PRESS RELEASE: Avison Young Hosts "Evaluating the New Normal for Commercial Real Estate" Webinar

PRESS RELEASE: Avison Young Hosts 13 May 2020

James Nelson, head of Avison Young's Tri-State Investment Sales, along with global director of research Nick Axford and NYC head of project management Kirsten Beck, analyze the future for CRE in a post-pandemic world

New York City – May 13, 2020James Nelson, head of Avison Young’s Tri-State Investment Sales Group, along with Avison Young colleagues Nick Axford, Global Director of Research based in London, and Kirsten Beck, Vice President and head of  the firm’s project management initiatives in the New York office, hosted a recent webinar presentation and discussion entitled Evaluating the New Normal for Commercial Real Estate.

Over 200 attendees dialed into the hour-long online presentation examining both the “new normal” for the future of commercial real estate as well as what it will be like to return to the workplace in a post COVID-19 pandemic environment.

“The commercial real estate profession we left at the start of the COVID-19 outbreak will not be the same one we return to,” notes Nelson. “New information and projections are being discussed constantly on what will change as a result of the pandemic, but no one knows with absolute certainty what will happen. This is a fluid situation that’s having an unprecedented impact on our industry - this webinar was a chance to do a deep dive into what potentially lies ahead for both commercial real estate and the office workplace in general.”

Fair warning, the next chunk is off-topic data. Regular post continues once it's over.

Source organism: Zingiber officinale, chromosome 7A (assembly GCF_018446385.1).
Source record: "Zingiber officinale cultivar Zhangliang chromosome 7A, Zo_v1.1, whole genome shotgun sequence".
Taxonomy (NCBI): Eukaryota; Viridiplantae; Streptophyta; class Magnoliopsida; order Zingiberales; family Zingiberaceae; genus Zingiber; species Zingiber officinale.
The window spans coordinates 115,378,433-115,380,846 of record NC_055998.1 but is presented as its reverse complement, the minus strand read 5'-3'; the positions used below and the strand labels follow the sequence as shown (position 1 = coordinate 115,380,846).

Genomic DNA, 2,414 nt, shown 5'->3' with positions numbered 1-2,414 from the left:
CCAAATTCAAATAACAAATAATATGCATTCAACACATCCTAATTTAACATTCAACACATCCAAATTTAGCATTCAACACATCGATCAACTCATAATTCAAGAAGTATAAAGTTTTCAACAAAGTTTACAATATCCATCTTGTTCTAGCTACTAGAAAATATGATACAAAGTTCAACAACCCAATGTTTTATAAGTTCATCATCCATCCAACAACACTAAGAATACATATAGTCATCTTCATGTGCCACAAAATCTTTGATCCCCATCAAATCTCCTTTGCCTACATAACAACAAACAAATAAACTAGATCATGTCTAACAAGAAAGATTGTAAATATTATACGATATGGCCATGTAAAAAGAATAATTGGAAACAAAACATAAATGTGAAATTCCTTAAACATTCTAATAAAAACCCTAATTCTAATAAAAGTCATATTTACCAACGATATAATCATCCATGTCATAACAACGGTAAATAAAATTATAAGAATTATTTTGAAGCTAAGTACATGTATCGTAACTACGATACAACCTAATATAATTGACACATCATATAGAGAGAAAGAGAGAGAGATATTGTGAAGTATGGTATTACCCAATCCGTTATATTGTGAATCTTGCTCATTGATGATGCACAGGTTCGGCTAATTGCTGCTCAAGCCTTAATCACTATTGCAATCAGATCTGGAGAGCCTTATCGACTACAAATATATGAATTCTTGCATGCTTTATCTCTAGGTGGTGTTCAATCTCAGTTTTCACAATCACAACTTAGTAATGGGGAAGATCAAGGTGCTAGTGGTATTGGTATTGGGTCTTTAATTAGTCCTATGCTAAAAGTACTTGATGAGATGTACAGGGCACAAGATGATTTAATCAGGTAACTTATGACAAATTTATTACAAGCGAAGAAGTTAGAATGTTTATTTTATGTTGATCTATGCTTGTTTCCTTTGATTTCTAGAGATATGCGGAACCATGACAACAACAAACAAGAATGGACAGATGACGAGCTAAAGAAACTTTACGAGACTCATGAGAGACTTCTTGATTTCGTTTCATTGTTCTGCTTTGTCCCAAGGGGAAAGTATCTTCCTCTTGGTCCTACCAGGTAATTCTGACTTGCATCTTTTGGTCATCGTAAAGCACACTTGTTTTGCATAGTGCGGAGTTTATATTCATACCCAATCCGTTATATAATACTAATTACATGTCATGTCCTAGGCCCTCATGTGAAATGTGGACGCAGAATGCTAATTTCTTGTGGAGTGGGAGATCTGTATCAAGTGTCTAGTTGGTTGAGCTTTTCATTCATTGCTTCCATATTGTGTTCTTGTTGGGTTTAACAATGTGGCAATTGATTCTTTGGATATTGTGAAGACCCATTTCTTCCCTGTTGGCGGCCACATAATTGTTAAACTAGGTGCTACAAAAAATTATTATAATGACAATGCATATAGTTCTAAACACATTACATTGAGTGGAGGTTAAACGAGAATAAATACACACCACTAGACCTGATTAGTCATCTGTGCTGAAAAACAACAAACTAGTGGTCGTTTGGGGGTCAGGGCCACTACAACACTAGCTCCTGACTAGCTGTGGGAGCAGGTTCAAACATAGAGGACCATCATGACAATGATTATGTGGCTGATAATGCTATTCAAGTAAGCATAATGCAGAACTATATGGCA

During the webinar, all three discussed a framework about what the “new normal” may look like. Axford began the session stressing the difficulties of planning when there is still so much uncertainty out there. Until there is a vaccine, or a much more effective treatment, we're always going to be living on the basis that we've got to do everything we can to reduce the risk of further transmission and infection. He also mentioned that no one really knows what the full economic fallout is going to be or what impact this will have on real estate and investments.

But down the road, there will be various categories that will likely be part of the new normal:

  • Structural changes that were already underway that have been accentuated by COVID. Things like flexible working, the impact of technology and remote working, people assessing supply chains and supply chain risk, and a focus on wellness at work have been happening but they're now being accelerated.
  • Business travel will change dramatically. With the substantial increase in Zoom calls since the pandemic started and concerns about planes and mass transit, as well as cost-benefit,  the idea of traveling for business will be altered.
  • Also, on a “bigger picture” level, we're always going to be living with the threat of a future virus and it will be a different world. Office space is going to look different, and flexible working in all sorts of forms is likely to play a more important part for many more people and many more organizations going forward. A parallel situation is the post-9-11 world, in which there were social changes and adjustments such as increased building security that we adapted to that are considered normal now.

Beck followed up with an analysis of when New York is going to reopen and when workers will go back to the office. Everything is predicated on a four-phase plan from Governor Cuomo, but more importantly there are seven protocols that every region in New York has to meet. These benchmarks include: